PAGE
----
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Editorial: Staying safe on the farm

Agriculture regularly tops surveys and studies of dangerous professions. Despite the process of going high tech, every season there’s still a heaping helping of manual labour, heavy equipment, confined spaces and moving parts. Add the exhaustion of long hours and mental stress and it can be a recipe for disaster.

This all added up to place agriculture at ninth spot in a list of Canada’s most dangerous professions published this past May by the Globe and Mail newspaper.

Here in Manitoba, it’s even more pronounced, with agriculture being the most deadly job in the Keystone province. In 2016 the Workers Compensation Board of Manitoba reported 48 deaths in the sector in the previous decade, far more than in second-place transportation, which had 37 deaths over the same period.

No doubt those numbers reflect the importance and relative size of both sectors to the provincial economy.

Another trend that’s clearly seen in the available data is that a lot of older farmers, particularly in the 60-plus group, are getting hurt and killed – significantly more than in the youngest cohort. With an aging farm population, that’s worrying.

Despite this, there’s still plenty of signs of hope when you dig into the numbers. It’s becoming clear, year by year, that farmers in Canada are taking this issue seriously.

They’re displacing the old ‘who has time for that?’ mindset with a safety-first culture, choice by choice and decision by decision.

A 2016 report by Canadian Agriculture Injury Reporting (CAIR) delves into some of the numbers, using data from 1990 to 2012.

During that time there have been between 60 and 140 yearly fatalities related to agriculture. The numbers do of course vary from year to year, but taken as a whole, there’s a clearly discernible trend.

In the 1990s virtually every year saw triple-digit fatalities on Canadian farms. In the first dozen years of the new millennium, only two years earned that dubious distinction. The last year of data that study looked at, 2012, saw just 60 fatalities, or roughly half what was routine just two decades earlier.

The same downward trendline can be seen in serious reported farm injuries, which in the ’90s averaged about 14 per 100,000 members of the farm population and in 2012 were closer to 11 per 100,000.

The numbers have continued to fall since. In 2014, for example, the Canadian Agriculture Safety Association reported 43 farm-related deaths in Canada. Even a single accidental death on a farm is one too many, but this is a remarkable improvement in a short period.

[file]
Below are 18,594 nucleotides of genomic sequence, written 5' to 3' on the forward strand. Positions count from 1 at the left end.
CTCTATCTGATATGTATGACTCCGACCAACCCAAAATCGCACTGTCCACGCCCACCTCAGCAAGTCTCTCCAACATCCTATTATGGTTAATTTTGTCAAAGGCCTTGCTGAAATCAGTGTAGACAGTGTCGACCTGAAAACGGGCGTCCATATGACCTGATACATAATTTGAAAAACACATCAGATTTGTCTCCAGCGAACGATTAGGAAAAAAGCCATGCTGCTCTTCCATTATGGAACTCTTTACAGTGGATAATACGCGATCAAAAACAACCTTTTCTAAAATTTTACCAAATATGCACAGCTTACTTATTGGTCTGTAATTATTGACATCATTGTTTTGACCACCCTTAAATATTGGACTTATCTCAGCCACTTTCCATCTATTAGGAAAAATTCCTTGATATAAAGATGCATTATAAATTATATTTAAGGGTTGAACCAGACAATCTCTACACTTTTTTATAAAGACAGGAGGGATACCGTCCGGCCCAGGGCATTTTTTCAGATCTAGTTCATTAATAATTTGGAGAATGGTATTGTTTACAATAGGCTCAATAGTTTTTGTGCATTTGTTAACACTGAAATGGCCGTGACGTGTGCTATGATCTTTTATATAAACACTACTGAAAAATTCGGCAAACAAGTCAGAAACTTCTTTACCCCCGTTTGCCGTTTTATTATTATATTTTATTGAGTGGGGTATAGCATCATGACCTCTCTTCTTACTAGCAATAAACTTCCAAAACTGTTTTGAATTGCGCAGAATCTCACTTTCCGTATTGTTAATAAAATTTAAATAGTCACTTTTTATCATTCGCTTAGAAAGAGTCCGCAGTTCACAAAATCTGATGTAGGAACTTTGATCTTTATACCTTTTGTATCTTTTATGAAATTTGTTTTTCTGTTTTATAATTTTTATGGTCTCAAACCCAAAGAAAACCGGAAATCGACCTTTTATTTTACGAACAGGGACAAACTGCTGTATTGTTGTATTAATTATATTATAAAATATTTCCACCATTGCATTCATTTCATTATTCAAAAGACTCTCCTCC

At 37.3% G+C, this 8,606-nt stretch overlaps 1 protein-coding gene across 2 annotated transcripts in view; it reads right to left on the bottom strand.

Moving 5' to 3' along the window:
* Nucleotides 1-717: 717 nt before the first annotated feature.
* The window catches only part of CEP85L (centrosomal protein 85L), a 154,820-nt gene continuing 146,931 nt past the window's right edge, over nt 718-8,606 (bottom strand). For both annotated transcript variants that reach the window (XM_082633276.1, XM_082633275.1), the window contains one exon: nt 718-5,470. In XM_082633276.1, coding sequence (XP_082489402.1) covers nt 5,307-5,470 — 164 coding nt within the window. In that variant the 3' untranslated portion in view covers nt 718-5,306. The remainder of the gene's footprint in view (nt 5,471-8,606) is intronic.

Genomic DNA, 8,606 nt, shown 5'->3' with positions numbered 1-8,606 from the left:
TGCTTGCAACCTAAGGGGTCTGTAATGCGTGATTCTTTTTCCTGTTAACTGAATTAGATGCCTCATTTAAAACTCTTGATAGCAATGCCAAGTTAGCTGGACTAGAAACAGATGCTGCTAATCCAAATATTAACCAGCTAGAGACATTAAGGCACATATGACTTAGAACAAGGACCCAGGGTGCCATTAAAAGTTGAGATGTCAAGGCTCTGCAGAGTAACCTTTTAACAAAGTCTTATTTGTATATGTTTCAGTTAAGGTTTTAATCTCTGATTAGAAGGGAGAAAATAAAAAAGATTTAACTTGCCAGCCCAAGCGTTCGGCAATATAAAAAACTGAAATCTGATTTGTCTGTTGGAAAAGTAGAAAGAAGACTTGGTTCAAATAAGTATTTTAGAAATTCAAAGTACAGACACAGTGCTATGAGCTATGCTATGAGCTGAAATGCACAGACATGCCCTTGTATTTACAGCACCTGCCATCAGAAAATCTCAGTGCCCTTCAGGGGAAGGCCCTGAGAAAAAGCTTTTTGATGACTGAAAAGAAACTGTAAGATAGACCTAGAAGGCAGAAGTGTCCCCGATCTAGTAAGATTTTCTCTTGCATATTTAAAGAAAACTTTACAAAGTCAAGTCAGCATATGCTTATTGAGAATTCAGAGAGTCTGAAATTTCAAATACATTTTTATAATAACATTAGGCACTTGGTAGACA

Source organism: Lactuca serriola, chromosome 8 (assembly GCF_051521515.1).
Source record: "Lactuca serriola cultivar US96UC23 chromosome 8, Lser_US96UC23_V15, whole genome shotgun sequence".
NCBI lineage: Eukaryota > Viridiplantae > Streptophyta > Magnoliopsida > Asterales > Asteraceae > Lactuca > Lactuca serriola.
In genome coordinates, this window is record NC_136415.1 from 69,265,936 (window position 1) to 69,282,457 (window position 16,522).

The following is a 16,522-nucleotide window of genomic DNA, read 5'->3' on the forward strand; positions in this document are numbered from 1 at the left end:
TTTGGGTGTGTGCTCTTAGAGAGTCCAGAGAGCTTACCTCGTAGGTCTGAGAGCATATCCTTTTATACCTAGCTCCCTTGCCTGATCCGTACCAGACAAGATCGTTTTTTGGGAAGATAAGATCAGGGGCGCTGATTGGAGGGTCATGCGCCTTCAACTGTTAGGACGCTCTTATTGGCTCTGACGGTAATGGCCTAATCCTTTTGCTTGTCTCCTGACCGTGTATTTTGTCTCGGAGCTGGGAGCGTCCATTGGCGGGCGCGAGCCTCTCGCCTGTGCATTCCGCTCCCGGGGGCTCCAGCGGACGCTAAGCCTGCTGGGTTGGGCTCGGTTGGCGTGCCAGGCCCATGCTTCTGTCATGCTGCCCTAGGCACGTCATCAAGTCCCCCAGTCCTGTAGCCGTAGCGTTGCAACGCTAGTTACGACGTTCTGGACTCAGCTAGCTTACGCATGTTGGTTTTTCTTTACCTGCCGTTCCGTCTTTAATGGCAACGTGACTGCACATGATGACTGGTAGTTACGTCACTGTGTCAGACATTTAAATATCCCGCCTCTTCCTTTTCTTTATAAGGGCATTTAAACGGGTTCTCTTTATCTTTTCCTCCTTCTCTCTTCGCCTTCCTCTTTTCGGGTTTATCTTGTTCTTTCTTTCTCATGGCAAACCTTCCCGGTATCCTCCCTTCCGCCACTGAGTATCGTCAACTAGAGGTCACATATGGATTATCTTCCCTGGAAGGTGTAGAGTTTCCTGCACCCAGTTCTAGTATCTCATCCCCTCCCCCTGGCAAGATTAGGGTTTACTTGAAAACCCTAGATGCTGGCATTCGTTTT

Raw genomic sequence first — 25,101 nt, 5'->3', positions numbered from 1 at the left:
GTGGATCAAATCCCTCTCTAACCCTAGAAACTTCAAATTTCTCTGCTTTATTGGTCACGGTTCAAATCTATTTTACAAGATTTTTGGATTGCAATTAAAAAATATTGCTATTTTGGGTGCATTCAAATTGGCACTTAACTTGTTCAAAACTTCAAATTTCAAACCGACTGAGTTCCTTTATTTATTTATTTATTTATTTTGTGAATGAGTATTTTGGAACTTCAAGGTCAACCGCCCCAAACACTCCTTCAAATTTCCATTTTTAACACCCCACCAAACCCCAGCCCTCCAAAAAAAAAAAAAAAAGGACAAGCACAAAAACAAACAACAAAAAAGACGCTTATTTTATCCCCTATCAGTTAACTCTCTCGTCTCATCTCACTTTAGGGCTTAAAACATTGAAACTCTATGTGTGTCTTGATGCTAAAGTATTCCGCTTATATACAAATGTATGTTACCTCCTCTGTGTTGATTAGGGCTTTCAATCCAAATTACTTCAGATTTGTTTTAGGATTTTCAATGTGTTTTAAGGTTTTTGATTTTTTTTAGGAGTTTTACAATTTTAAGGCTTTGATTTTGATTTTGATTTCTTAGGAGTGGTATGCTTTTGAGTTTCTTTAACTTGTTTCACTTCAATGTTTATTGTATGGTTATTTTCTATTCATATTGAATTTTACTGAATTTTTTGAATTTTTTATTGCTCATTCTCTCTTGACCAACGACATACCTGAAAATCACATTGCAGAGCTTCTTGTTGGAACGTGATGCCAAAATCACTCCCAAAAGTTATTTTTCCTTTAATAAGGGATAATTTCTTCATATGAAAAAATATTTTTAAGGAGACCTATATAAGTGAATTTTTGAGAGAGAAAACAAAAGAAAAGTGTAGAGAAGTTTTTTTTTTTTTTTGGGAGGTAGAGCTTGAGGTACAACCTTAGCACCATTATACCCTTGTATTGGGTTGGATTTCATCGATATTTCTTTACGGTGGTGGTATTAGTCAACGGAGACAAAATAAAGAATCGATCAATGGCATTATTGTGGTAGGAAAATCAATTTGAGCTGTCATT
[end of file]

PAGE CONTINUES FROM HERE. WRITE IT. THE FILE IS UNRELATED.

Spurred by reports like those numbers from the WCB, Keystone Agricultural Producers has taken action to drive those numbers down in Manitoba. It’s a major contributor and ‘host’ of the Manitoba Farm Safety Program (MFSP) since 2016.

That not-for-profit organization has space at KAP’s offices in Winnipeg and offers its services to farms of all size and description, regardless whether they’re KAP members.

It provides free safety training seminars like the one our Alexis Stockford recently reported on from Brandon, does on-farm assessments that look at the same issues a workplace safety inspector might, makes suggestions for improvements and reviews current practices and procedures

It’s essentially a risk-free way to have a mock inspection that won’t result in fines or workplace closures and give an operation the opportunity to fix shortfalls, with confidentiality and discretion assured.

We’ll go on record here at the Co-operator to state that every farm in the province would benefit from this sort of interaction with a farm safety specialist.

A fresh set of eyes can always help spot potential safety issues that familiarity may prevent the farm operator or employees from seeing. After all, if you’ve ‘always done it that way’ how unsafe can it be?

That is, unfortunately, an answer that is at times only answered in the form of a tragedy. Spare yourself even the risk of that and take the time now to make your farm safer.

When the MFSP was announced in 2016, then KAP president Dan Mazier made a salient point when discussing how farms could and should improve their safety record.

He noted that other industries have had a similar track record and went on to become a model of safety. In particular he singled out the mining industry for its decades-long push for greater safety.

“Mining was a very dangerous industry and it is one of the safest industries today,” Mazier told media at the time. “I think we can do the same in agriculture, in fact we can do better.”

That’s a worthy goal and one the entire sector should embrace. After all, it could well be you or a loved one who becomes the next statistic.

About the author

Editor

Gord Gilmour is Editor of the Manitoba Co-operator.

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